Biomimicry
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Get Excited – Spider Silk Finally Looks Ready for Commercialization

Get Excited – Spider Silk Finally Looks Ready for Commercialization | Biomimicry | Scoop.it
Materials scientists have been eyeing spider silk as a potential supermaterial for years, but the stuff is notoriously difficult to produce in quantities. Now, recent breakthroughs in the production of synthetic spider silk could see this remarkable substance commercialized, and publicly available, sooner than expected.
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Look out! Here Comes the Spider Web! Behind the Quest to Recreate This Powerful Silk.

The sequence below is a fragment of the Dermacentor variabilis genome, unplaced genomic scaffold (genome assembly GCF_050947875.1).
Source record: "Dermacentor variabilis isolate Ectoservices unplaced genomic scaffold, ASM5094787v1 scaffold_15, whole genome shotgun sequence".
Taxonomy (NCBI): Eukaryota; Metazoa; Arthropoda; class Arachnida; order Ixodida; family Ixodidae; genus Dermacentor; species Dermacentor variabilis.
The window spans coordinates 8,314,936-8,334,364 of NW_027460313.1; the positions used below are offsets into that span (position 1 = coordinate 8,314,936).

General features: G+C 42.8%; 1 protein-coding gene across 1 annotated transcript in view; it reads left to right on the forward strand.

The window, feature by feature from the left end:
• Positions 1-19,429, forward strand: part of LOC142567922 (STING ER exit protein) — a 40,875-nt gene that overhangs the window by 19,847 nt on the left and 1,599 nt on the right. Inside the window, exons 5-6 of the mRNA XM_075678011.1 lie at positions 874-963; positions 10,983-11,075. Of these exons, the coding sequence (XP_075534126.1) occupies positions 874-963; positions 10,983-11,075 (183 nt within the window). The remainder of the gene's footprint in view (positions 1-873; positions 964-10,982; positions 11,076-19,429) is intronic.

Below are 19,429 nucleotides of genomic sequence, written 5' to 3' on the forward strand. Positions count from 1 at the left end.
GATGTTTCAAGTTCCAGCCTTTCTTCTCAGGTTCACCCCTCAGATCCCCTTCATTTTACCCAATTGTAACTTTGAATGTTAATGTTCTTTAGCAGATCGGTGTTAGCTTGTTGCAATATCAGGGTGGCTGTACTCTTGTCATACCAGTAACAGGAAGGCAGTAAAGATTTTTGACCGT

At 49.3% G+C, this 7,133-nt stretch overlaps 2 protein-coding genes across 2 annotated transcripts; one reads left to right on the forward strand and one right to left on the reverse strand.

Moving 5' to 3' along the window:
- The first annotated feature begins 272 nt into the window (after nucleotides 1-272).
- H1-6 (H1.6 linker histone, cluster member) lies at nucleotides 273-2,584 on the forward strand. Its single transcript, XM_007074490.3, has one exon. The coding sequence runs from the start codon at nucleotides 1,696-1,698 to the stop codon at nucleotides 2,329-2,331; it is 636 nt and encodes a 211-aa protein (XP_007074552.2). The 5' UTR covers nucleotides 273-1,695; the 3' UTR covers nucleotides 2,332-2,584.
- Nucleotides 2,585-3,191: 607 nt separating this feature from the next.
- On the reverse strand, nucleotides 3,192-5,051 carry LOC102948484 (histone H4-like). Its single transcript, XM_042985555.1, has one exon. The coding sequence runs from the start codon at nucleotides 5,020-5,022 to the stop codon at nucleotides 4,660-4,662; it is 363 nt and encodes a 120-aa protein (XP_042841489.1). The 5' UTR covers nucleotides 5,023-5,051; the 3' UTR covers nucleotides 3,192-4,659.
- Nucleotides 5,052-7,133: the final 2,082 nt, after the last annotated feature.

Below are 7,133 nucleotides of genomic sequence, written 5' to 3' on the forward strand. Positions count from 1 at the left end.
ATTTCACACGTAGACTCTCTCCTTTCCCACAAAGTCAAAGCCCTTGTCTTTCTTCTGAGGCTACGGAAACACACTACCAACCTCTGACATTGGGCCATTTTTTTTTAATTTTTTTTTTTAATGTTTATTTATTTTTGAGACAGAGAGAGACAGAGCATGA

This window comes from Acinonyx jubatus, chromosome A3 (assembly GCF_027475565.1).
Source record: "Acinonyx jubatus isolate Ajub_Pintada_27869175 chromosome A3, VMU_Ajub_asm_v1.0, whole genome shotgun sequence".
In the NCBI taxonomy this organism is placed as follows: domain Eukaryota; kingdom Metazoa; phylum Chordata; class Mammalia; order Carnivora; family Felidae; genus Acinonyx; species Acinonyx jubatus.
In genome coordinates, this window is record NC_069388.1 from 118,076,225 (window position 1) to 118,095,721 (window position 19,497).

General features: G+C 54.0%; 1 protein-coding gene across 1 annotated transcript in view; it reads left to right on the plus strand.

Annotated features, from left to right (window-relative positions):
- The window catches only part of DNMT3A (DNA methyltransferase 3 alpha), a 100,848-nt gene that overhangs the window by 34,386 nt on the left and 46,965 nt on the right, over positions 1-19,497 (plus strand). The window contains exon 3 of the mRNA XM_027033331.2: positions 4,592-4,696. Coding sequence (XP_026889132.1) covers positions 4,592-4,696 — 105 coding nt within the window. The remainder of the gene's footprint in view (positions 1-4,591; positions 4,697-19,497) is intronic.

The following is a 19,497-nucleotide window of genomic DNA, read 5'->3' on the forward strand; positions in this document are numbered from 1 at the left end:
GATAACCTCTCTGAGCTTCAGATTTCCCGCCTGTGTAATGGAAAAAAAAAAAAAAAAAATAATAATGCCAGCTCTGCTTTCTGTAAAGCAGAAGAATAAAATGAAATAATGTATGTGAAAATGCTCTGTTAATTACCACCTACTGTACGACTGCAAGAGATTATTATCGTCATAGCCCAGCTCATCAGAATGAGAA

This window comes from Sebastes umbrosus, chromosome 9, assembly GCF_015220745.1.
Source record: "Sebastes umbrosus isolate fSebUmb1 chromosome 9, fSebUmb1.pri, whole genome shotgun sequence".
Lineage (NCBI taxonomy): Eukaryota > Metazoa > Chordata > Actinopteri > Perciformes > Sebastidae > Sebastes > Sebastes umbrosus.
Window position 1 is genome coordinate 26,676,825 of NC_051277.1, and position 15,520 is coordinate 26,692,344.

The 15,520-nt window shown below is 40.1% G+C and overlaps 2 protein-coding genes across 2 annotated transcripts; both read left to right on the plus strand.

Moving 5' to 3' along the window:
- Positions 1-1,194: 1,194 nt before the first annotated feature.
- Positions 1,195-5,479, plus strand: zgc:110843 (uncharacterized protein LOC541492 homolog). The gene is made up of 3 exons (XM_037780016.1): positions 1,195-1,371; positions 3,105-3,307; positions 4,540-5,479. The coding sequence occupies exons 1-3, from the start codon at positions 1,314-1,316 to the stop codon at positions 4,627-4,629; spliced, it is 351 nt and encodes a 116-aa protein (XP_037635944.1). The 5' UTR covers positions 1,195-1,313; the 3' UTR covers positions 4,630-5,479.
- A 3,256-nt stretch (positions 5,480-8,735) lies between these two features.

Look out! Here Comes the Spider Web! Behind the Quest to Recreate This Powerful Silk. | Biomimicry | Scoop.it

"A Japanese startup called Spiber said it has produced an artificial spider thread that it claims is equal to steel in tensile strength yet as flexible as rubber."

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Bioinspired Fibers Change Color When Stretched

Bioinspired Fibers Change Color When Stretched | Biomimicry | Scoop.it

"A team of materials scientists at Harvard University and the University of Exeter, UK, have invented a new fiber that changes color when stretched. Inspired by nature, the researchers identified and replicated the unique structural elements that create the bright iridescent blue color of a tropical plant’s fruit."

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Biomimetic Nano-Machines Mimic Muscle Fibers

Biomimetic Nano-Machines Mimic Muscle Fibers | Biomimicry | Scoop.it